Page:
The TV series, written by Callie Khouri, not the actual city.
(I’ve only seen the first two seasons, so the commentary is only on that…)
A house is an outworking of the character who lives inside it. Sometimes, in fiction, the house even seems to come alive in its own right.
Here’s Juliette’s house from the outside: square, modern, white. Perfectly manicured.
Though these windows are covered in net curtains (probably to diffuse the light for the sake of filming), it’s significant that Juliette lives in a glass house. The whole world is watching her every move. There is no real boundary between Juliette and the public.
Juliette herself is small in stature, but her house is enormous. This juxtaposition emphasises her loneliness.
Juliette is young and so her tastes are modern.
This house is basically a modern castle. Where else do we find castles? In gothic fiction. These traditional castles have dungeons and hidden passages and are surrounded by gloomy forests and this isn’t that kind of castle, but it is still almost part of the female gothic tradition, in which the character inhabiting the space graduates from adolescence to maturity.
The Female Gothic permitted the introduction of feminine societal and sexual desires into Gothic texts. It has been said that medieval society, on which some Gothic texts are based, granted women writers the opportunity to attribute “features of the mode [of Gothicism] as the result of the suppression of female sexuality, or else as a challenge to the gender hierarchy and values of a male-dominated culture”.
Does that sound like Juliette? Another feature of the female gothic is the threatening control of a male antagonist.
The heroine possesses the romantic temperament that perceives strangeness where others see none. Her sensibility, therefore, prevents her from knowing that her true plight is her condition, the disability of being female.
Juliette is definitely vilified due to her gender — the way she is set upon by the public when she is implicated in the Wentworth break-up is one example.
RAYNA JAMES’S HOUSE
Rayna has plenty of money, though it’s clear from the pilot that she is ‘cash poor’. She has married a ‘trust fund boy’ and lives in a house typical of the one percent. Exactly the sort of house we’d expect a middle-aged country singer from Nashville to live in. But this is a warm house compared to the white cube owned by Juliette.
Warm houses can be both comforting and terrifying.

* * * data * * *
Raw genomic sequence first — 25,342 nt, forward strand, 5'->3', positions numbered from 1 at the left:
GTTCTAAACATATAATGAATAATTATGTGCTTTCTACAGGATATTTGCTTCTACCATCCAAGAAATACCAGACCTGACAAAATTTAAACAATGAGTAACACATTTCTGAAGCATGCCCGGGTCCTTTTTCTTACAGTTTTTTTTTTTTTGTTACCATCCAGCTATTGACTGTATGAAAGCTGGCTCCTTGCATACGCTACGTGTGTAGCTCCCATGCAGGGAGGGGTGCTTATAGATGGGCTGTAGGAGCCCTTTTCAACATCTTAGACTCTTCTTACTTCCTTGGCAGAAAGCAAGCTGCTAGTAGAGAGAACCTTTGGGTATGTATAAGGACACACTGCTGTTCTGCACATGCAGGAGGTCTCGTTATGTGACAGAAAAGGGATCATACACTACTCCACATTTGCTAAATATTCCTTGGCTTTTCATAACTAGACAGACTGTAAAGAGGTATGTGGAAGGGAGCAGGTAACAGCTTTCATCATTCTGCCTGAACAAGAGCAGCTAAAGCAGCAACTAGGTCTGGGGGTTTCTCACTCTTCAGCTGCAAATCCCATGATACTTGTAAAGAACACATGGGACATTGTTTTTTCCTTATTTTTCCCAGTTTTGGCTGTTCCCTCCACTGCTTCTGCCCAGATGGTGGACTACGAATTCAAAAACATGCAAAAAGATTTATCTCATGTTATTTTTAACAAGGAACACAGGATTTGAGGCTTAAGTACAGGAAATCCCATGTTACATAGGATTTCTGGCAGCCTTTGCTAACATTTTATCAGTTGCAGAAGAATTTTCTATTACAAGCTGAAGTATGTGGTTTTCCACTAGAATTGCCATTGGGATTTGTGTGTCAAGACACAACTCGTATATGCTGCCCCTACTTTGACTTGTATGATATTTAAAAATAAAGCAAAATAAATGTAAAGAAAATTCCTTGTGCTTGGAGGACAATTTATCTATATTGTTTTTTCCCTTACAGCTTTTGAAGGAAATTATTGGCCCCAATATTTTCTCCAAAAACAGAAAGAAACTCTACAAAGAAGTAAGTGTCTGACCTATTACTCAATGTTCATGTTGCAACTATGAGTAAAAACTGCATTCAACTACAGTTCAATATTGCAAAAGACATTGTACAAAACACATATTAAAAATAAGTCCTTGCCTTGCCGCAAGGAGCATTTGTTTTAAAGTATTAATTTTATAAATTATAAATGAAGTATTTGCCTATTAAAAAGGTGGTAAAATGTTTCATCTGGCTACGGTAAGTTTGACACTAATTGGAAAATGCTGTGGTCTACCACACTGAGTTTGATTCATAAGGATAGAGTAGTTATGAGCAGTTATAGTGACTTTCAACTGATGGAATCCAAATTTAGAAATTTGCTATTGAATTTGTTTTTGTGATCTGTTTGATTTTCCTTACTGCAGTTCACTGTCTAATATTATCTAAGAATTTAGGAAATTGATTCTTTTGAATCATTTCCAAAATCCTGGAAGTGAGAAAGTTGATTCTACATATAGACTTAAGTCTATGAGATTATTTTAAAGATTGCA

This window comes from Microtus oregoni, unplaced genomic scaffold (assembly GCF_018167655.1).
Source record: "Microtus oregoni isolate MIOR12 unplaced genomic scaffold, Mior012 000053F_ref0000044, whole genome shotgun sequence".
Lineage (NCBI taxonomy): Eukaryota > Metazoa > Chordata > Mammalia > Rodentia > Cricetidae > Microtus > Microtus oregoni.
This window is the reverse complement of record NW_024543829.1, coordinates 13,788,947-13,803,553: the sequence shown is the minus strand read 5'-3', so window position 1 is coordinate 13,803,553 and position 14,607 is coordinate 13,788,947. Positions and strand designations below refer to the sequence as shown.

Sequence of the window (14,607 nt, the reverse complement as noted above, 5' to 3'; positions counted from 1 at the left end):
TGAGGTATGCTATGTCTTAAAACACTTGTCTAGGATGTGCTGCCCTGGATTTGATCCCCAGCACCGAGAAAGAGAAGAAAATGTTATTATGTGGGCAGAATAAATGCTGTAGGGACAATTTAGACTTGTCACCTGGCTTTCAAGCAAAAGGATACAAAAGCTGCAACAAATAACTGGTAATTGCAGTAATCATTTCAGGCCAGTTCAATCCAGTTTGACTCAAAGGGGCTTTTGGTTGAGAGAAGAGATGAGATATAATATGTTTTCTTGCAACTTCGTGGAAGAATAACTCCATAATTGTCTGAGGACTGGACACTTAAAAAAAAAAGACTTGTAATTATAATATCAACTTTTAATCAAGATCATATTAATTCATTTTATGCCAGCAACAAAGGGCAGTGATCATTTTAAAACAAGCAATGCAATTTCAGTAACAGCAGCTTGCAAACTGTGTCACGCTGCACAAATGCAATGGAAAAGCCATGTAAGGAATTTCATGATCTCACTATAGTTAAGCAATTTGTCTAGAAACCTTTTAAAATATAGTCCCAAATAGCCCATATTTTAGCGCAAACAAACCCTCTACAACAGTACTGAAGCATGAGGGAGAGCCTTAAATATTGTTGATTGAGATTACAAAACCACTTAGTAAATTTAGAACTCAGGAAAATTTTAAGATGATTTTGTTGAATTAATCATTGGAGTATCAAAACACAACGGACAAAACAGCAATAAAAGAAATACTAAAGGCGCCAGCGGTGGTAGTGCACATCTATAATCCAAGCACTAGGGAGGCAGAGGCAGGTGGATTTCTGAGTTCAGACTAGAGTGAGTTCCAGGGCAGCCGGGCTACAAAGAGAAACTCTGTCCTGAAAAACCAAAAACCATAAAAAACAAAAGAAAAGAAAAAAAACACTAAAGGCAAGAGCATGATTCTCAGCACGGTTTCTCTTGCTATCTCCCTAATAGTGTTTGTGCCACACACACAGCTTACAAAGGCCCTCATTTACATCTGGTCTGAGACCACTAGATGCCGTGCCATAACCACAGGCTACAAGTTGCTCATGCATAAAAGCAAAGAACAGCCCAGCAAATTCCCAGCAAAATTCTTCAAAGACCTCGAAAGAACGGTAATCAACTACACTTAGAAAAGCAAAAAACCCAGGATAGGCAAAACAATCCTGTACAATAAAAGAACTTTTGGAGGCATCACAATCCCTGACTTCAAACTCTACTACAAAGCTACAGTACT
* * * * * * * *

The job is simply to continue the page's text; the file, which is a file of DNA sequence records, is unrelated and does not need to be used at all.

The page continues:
The warm house in storytelling is big (though usually not a mansion), with enough rooms, corners, and cubbyholes for each inhabitant’s uniqueness to thrive. Notice that the warm house has within it two additional opposing elements: the safety and coziness of the shell and the diversity that is only possible within the large.
In the buzzing household, all the different individuals of an extended family are busy in their own pocket of activity. Individuals and small groups may combine for a special moment and then go on their merry way. This is the perfect community at the level of the household. Each person is both an individual and part of a nurturing family, and even when everyone is in different parts of the house, the audience can sense a gentle spirit that connects them.
Part of the power of the warm house is that it appeals to the audience’s sense of their own childhood, either real or imagined. Everyone’s house was big and cozy when they were very young, and if they soon discovered that they lived in a hovel, they can still look at the big, warm house and see what they wished their childhood had been. That’s why the warm house is so often used in connection with memory stories, like Jean Shepherd’s Christmas Story, and why American storytellers so often use ramshackle Victorian places, with their many snug gables and corners from a bygone era.
— John Truby
Inside the house we have Maddie’s bedroom. Teenage bedrooms are easy for set designers to get wrong — there’s too often an unlikely mixture of band posters on the wall. But the set designers have avoided that altogether with Maddie by hanging up some artwork — perhaps her own as a child, which has been framed?
The Bluebird Cafe is another example of the ‘Warm House’, and it, too, can be warm or terrifying.
DEACON’S SUBURBAN COTTAGE
Deacon is your archetypal difficult man, the silent type with addiction issues but brimming over with talent. Deacon, we are lead to believe, would rather be living in the woods, just him and his guitar. This personality type — reflected in his niece — explains the backstory of why he never sought fame when he was younger, riding on the coat tails of Rayna.
Okay so the feminist in me wants to say that two young men lived here too, but I only ever see Scarlett cleaning the kitchen, so I’m calling the sunny, warm and retro-vibe kitchen an outworking of her.
How much would fictional houses cost in real life? from CNN Style